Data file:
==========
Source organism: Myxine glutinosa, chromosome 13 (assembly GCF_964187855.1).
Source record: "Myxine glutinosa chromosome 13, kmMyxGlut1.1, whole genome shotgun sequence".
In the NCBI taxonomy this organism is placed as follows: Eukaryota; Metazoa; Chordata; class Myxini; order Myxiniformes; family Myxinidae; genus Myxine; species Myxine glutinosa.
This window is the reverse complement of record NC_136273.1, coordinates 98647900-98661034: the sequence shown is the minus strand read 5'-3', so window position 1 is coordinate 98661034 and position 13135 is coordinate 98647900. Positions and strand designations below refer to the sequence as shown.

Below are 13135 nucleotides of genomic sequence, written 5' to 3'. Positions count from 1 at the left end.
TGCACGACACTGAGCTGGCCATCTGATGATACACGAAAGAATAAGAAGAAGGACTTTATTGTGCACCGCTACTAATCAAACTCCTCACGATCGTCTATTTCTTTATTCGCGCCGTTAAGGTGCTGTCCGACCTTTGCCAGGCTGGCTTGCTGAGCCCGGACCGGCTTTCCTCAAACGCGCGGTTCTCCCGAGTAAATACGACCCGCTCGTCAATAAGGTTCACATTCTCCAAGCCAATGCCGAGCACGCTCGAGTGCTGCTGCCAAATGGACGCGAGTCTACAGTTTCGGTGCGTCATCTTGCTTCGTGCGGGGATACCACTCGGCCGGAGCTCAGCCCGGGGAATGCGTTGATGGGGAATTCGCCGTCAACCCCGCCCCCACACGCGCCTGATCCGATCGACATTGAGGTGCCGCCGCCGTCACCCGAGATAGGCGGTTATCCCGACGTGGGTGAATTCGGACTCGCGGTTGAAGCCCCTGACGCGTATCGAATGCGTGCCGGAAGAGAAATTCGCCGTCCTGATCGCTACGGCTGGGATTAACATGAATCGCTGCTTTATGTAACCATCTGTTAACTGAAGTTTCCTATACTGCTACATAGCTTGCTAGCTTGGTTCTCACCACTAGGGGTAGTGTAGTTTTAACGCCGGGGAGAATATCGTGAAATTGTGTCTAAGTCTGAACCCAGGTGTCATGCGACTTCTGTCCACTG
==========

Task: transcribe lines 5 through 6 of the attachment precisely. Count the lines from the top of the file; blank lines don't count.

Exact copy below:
Below are 13135 nucleotides of genomic sequence, written 5' to 3'. Positions count from 1 at the left end.
TGCACGACACTGAGCTGGCCATCTGATGATACACGAAAGAATAAGAAGAAGGACTTTATTGTGCACCGCTACTAATCAAACTCCTCACGATCGTCTATTTCTTTATTCGCGCCGTTAAGGTGCTGTCCGACCTTTGCCAGGCTGGCTTGCTGAGCCCGGACCGGCTTTCCTCAAACGCGCGGTTCTCCCGAGTAAATACGACCCGCTCGTCAATAAGGTTCACATTCTCCAAGCCAATGCCGAGCACGCTCGAGTGCTGCTGCCAAATGGACGCGAGTCTACAGTTTCGGTGCGTCATCTTGCTTCGTGCGGGGATACCACTCGGCCGGAGCTCAGCCCGGGGAATGCGTTGATGGGGAATTCGCCGTCAACCCCGCCCCCACACGCGCCTGATCCGATCGACATTGAGGTGCCGCCGCCGTCACCCGAGATAGGCGGTTATCCCGACGTGGGTGAATTCGGACTCGCGGTTGAAGCCCCTGACGCGTATCGAATGCGTGCCGGAAGAGAAATTCGCCGTCCTGATCGCTACGGCTGGGATTAACATGAATCGCTGCTTTATGTAACCATCTGTTAACTGAAGTTTCCTATACTGCTACATAGCTTGCTAGCTTGGTTCTCACCACTAGGGGTAGTGTAGTTTTAACGCCGGGGAGAATATCGTGAAATTGTGTCTAAGTCTGAACCCAGGTGTCATGCGACTTCTGTCCACTG